Where to find the charm in Playa Del Carmen today
The heart of Playa Del Carmen is 5th Avenue. Over time, it has gone from unpaved road with a mix of small hotels and shops to malls and stores of international name recognition. Dotted in the center of Playa you can still find some of the charming places.
For those of you that miss the charm of Calle Corazon (a small tree lined street that was an offshoot of 5th Avenue), checkout 38th Street between 5th Avenue and the beach. What was once the location of a few businesses has grown. It has retained the charm since many of the trees and even a small cenote have been incorporated into the development.
Even one of the long time favorite restaurants, La Cueva del Chango is still here. this restaurant embodies the old feel of Playa with local dishes and organic architecture.
Colosio and upper 5th Avenue
It used to be that 5th Avenue pretty much ended at 38th Street. Now it extends up to CTM Avenue (aka 46th St) and beyond. Stores and small businesses continue to open along 5th Avenue, albeit out of the area where most tourists walk. Take a stroll beyond CTM Avenue on 5th Avenue to see what small cafes and shops are there. You can find places like Que Huevos that offer a small scale dining experience.
Finding that old Playa feeling in other small towns in the area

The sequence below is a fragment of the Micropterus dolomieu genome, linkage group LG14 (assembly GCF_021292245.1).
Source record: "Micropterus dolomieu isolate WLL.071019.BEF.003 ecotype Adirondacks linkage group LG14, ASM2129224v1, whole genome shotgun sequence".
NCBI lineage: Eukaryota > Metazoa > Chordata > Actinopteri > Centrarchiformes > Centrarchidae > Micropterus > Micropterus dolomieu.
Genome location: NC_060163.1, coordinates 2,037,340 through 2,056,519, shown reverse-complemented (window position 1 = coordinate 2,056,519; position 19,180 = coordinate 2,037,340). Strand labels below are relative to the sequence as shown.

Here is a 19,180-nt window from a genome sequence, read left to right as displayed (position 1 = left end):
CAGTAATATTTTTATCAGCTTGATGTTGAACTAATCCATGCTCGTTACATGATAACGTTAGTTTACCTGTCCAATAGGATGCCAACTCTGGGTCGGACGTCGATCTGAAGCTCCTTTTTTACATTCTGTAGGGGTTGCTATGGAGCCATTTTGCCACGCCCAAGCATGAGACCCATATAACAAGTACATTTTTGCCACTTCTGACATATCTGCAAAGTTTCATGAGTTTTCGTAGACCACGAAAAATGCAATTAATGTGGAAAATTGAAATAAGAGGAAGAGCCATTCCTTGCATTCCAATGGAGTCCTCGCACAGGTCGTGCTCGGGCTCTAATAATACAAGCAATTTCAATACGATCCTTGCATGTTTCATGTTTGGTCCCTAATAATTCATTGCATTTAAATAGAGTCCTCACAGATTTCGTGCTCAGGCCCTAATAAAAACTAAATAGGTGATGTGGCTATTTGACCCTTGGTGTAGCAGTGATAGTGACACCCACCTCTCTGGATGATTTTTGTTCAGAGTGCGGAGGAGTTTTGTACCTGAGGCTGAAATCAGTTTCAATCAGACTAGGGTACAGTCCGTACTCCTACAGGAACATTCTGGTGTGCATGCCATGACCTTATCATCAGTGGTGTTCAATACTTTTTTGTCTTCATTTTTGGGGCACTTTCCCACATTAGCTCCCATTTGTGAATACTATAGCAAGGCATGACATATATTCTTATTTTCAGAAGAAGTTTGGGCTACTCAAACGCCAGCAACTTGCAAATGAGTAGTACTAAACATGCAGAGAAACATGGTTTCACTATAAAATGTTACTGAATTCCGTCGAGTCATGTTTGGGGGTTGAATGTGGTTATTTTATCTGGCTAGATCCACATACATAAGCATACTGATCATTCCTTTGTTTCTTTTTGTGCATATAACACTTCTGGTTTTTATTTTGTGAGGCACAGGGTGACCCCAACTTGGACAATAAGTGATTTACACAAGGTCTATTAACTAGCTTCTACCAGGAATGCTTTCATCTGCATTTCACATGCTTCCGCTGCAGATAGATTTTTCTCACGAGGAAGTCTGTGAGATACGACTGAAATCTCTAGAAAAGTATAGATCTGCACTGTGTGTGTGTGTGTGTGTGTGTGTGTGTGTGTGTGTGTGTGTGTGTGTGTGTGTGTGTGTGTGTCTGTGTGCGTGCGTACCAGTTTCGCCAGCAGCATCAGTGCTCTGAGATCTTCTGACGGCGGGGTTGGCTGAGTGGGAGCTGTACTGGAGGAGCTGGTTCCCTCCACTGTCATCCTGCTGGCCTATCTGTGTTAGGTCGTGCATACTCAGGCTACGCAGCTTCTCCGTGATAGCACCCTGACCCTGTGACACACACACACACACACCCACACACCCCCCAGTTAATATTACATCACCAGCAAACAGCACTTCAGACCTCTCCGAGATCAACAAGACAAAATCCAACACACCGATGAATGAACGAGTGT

Almost every time people say they don’t like visiting Playa because it has changed from the small beach town that they remember, we say there are other towns that are like Playa 10 or 20 years ago. When we mention the places, the same people complain about the above mentioned places because there are not enough restaurants, not enough rental options, too boring or for some other reason. This highlights how we all have changed and what our expectations are for places we visit.
As we all get older, we often have more money to spend on trips, we want at least accommodation the same or better than where we live, and we want to be comfortable. We want options to eat out at and things to do on vacation. You might forget how basic some of the hotels were just 10 years ago in Playa and how there were not the same services there are now. So keeping this in mind, here are some alternative places that are like Playa Del Carmen of the past.